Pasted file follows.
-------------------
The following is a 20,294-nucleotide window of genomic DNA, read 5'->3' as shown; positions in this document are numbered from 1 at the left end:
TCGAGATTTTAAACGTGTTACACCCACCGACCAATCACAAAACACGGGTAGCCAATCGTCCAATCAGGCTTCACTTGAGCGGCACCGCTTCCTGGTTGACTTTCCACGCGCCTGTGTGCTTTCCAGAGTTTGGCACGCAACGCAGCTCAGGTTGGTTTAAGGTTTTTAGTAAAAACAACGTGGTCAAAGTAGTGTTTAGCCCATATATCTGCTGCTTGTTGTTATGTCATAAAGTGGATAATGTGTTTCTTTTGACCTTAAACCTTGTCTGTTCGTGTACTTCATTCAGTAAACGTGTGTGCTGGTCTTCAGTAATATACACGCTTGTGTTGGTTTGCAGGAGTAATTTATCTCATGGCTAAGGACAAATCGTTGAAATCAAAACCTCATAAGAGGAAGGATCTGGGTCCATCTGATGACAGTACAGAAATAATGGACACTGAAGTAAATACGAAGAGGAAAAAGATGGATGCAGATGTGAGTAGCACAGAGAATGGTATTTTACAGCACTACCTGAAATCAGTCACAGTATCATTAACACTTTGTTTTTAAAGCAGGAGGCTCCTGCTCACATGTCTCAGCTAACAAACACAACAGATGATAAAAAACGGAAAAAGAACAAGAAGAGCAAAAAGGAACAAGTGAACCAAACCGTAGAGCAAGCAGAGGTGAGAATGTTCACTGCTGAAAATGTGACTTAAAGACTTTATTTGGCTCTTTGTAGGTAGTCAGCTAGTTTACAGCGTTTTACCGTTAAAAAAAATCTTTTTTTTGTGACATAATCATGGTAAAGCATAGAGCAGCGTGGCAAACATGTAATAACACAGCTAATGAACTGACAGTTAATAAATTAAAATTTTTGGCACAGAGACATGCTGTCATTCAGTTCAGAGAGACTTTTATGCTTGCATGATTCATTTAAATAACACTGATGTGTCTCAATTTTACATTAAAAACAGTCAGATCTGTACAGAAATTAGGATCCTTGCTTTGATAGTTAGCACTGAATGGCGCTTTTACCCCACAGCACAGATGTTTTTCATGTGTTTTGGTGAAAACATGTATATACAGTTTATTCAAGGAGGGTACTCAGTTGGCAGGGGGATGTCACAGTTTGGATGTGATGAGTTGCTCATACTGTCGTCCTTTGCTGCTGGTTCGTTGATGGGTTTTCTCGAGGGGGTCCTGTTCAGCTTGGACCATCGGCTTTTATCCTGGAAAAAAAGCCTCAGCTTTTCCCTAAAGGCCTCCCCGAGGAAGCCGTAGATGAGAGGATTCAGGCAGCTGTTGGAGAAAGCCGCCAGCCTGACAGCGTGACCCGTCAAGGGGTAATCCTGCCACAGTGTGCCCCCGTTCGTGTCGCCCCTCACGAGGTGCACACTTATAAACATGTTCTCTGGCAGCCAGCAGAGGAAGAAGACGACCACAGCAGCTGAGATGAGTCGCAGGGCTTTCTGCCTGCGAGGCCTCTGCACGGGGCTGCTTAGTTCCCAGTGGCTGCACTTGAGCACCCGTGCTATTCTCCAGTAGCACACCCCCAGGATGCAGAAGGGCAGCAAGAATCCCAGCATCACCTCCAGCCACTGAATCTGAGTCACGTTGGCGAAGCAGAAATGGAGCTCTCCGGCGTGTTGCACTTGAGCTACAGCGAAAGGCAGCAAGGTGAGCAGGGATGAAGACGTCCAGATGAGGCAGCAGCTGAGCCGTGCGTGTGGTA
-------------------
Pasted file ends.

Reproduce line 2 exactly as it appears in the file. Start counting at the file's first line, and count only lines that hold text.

TCGAGATTTTAAACGTGTTACACCCACCGACCAATCACAAAACACGGGTAGCCAATCGTCCAATCAGGCTTCACTTGAGCGGCACCGCTTCCTGGTTGACTTTCCACGCGCCTGTGTGCTTTCCAGAGTTTGGCACGCAACGCAGCTCAGGTTGGTTTAAGGTTTTTAGTAAAAACAACGTGGTCAAAGTAGTGTTTAGCCCATATATCTGCTGCTTGTTGTTATGTCATAAAGTGGATAATGTGTTTCTTTTGACCTTAAACCTTGTCTGTTCGTGTACTTCATTCAGTAAACGTGTGTGCTGGTCTTCAGTAATATACACGCTTGTGTTGGTTTGCAGGAGTAATTTATCTCATGGCTAAGGACAAATCGTTGAAATCAAAACCTCATAAGAGGAAGGATCTGGGTCCATCTGATGACAGTACAGAAATAATGGACACTGAAGTAAATACGAAGAGGAAAAAGATGGATGCAGATGTGAGTAGCACAGAGAATGGTATTTTACAGCACTACCTGAAATCAGTCACAGTATCATTAACACTTTGTTTTTAAAGCAGGAGGCTCCTGCTCACATGTCTCAGCTAACAAACACAACAGATGATAAAAAACGGAAAAAGAACAAGAAGAGCAAAAAGGAACAAGTGAACCAAACCGTAGAGCAAGCAGAGGTGAGAATGTTCACTGCTGAAAATGTGACTTAAAGACTTTATTTGGCTCTTTGTAGGTAGTCAGCTAGTTTACAGCGTTTTACCGTTAAAAAAAATCTTTTTTTTGTGACATAATCATGGTAAAGCATAGAGCAGCGTGGCAAACATGTAATAACACAGCTAATGAACTGACAGTTAATAAATTAAAATTTTTGGCACAGAGACATGCTGTCATTCAGTTCAGAGAGACTTTTATGCTTGCATGATTCATTTAAATAACACTGATGTGTCTCAATTTTACATTAAAAACAGTCAGATCTGTACAGAAATTAGGATCCTTGCTTTGATAGTTAGCACTGAATGGCGCTTTTACCCCACAGCACAGATGTTTTTCATGTGTTTTGGTGAAAACATGTATATACAGTTTATTCAAGGAGGGTACTCAGTTGGCAGGGGGATGTCACAGTTTGGATGTGATGAGTTGCTCATACTGTCGTCCTTTGCTGCTGGTTCGTTGATGGGTTTTCTCGAGGGGGTCCTGTTCAGCTTGGACCATCGGCTTTTATCCTGGAAAAAAAGCCTCAGCTTTTCCCTAAAGGCCTCCCCGAGGAAGCCGTAGATGAGAGGATTCAGGCAGCTGTTGGAGAAAGCCGCCAGCCTGACAGCGTGACCCGTCAAGGGGTAATCCTGCCACAGTGTGCCCCCGTTCGTGTCGCCCCTCACGAGGTGCACACTTATAAACATGTTCTCTGGCAGCCAGCAGAGGAAGAAGACGACCACAGCAGCTGAGATGAGTCGCAGGGCTTTCTGCCTGCGAGGCCTCTGCACGGGGCTGCTTAGTTCCCAGTGGCTGCACTTGAGCACCCGTGCTATTCTCCAGTAGCACACCCCCAGGATGCAGAAGGGCAGCAAGAATCCCAGCATCACCTCCAGCCACTGAATCTGAGTCACGTTGGCGAAGCAGAAATGGAGCTCTCCGGCGTGTTGCACTTGAGCTACAGCGAAAGGCAGCAAGGTGAGCAGGGATGAAGACGTCCAGATGAGGCAGCAGCTGAGCCGTGCGTGTGGTA